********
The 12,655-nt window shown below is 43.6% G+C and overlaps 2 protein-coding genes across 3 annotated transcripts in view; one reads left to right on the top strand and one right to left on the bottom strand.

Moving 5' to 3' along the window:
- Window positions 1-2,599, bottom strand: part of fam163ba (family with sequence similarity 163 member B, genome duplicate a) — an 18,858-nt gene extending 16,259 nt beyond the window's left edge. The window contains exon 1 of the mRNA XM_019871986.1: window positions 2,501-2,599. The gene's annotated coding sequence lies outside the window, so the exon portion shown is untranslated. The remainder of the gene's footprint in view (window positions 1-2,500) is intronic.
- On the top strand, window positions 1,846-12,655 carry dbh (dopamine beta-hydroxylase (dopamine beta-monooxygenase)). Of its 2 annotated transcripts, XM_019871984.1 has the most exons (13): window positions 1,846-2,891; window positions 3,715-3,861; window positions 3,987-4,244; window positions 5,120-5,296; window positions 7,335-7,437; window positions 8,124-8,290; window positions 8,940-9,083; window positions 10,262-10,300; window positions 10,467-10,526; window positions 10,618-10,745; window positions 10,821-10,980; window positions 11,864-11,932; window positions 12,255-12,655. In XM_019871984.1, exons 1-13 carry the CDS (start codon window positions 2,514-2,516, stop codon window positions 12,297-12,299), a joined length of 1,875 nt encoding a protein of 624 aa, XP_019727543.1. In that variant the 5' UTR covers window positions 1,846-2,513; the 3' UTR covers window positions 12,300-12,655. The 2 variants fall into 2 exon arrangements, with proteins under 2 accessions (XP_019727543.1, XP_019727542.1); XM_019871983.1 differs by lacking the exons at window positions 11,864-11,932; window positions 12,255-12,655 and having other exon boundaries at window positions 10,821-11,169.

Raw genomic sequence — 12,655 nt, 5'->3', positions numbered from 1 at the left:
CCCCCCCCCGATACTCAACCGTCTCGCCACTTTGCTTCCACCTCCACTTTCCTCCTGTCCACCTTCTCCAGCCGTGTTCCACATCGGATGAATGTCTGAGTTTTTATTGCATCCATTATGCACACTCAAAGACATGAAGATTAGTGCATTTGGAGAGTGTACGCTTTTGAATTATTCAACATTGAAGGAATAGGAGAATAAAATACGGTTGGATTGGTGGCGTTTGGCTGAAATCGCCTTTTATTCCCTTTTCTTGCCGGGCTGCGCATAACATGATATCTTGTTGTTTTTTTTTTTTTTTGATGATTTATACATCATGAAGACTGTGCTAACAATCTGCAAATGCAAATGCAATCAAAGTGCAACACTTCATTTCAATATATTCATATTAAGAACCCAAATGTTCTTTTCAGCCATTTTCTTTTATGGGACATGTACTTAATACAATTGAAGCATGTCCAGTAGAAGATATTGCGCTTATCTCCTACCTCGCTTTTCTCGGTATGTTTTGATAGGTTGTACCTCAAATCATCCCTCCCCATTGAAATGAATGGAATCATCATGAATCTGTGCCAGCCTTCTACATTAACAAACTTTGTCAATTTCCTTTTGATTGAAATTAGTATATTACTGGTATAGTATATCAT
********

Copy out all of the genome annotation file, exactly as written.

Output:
The 12,655-nt window shown below is 43.6% G+C and overlaps 2 protein-coding genes across 3 annotated transcripts in view; one reads left to right on the top strand and one right to left on the bottom strand.

Moving 5' to 3' along the window:
- Window positions 1-2,599, bottom strand: part of fam163ba (family with sequence similarity 163 member B, genome duplicate a) — an 18,858-nt gene extending 16,259 nt beyond the window's left edge. The window contains exon 1 of the mRNA XM_019871986.1: window positions 2,501-2,599. The gene's annotated coding sequence lies outside the window, so the exon portion shown is untranslated. The remainder of the gene's footprint in view (window positions 1-2,500) is intronic.
- On the top strand, window positions 1,846-12,655 carry dbh (dopamine beta-hydroxylase (dopamine beta-monooxygenase)). Of its 2 annotated transcripts, XM_019871984.1 has the most exons (13): window positions 1,846-2,891; window positions 3,715-3,861; window positions 3,987-4,244; window positions 5,120-5,296; window positions 7,335-7,437; window positions 8,124-8,290; window positions 8,940-9,083; window positions 10,262-10,300; window positions 10,467-10,526; window positions 10,618-10,745; window positions 10,821-10,980; window positions 11,864-11,932; window positions 12,255-12,655. In XM_019871984.1, exons 1-13 carry the CDS (start codon window positions 2,514-2,516, stop codon window positions 12,297-12,299), a joined length of 1,875 nt encoding a protein of 624 aa, XP_019727543.1. In that variant the 5' UTR covers window positions 1,846-2,513; the 3' UTR covers window positions 12,300-12,655. The 2 variants fall into 2 exon arrangements, with proteins under 2 accessions (XP_019727543.1, XP_019727542.1); XM_019871983.1 differs by lacking the exons at window positions 11,864-11,932; window positions 12,255-12,655 and having other exon boundaries at window positions 10,821-11,169.

Raw genomic sequence — 12,655 nt, 5'->3', positions numbered from 1 at the left:
CCCCCCCCCGATACTCAACCGTCTCGCCACTTTGCTTCCACCTCCACTTTCCTCCTGTCCACCTTCTCCAGCCGTGTTCCACATCGGATGAATGTCTGAGTTTTTATTGCATCCATTATGCACACTCAAAGACATGAAGATTAGTGCATTTGGAGAGTGTACGCTTTTGAATTATTCAACATTGAAGGAATAGGAGAATAAAATACGGTTGGATTGGTGGCGTTTGGCTGAAATCGCCTTTTATTCCCTTTTCTTGCCGGGCTGCGCATAACATGATATCTTGTTGTTTTTTTTTTTTTTTGATGATTTATACATCATGAAGACTGTGCTAACAATCTGCAAATGCAAATGCAATCAAAGTGCAACACTTCATTTCAATATATTCATATTAAGAACCCAAATGTTCTTTTCAGCCATTTTCTTTTATGGGACATGTACTTAATACAATTGAAGCATGTCCAGTAGAAGATATTGCGCTTATCTCCTACCTCGCTTTTCTCGGTATGTTTTGATAGGTTGTACCTCAAATCATCCCTCCCCATTGAAATGAATGGAATCATCATGAATCTGTGCCAGCCTTCTACATTAACAAACTTTGTCAATTTCCTTTTGATTGAAATTAGTATATTACTGGTATAGTATATCAT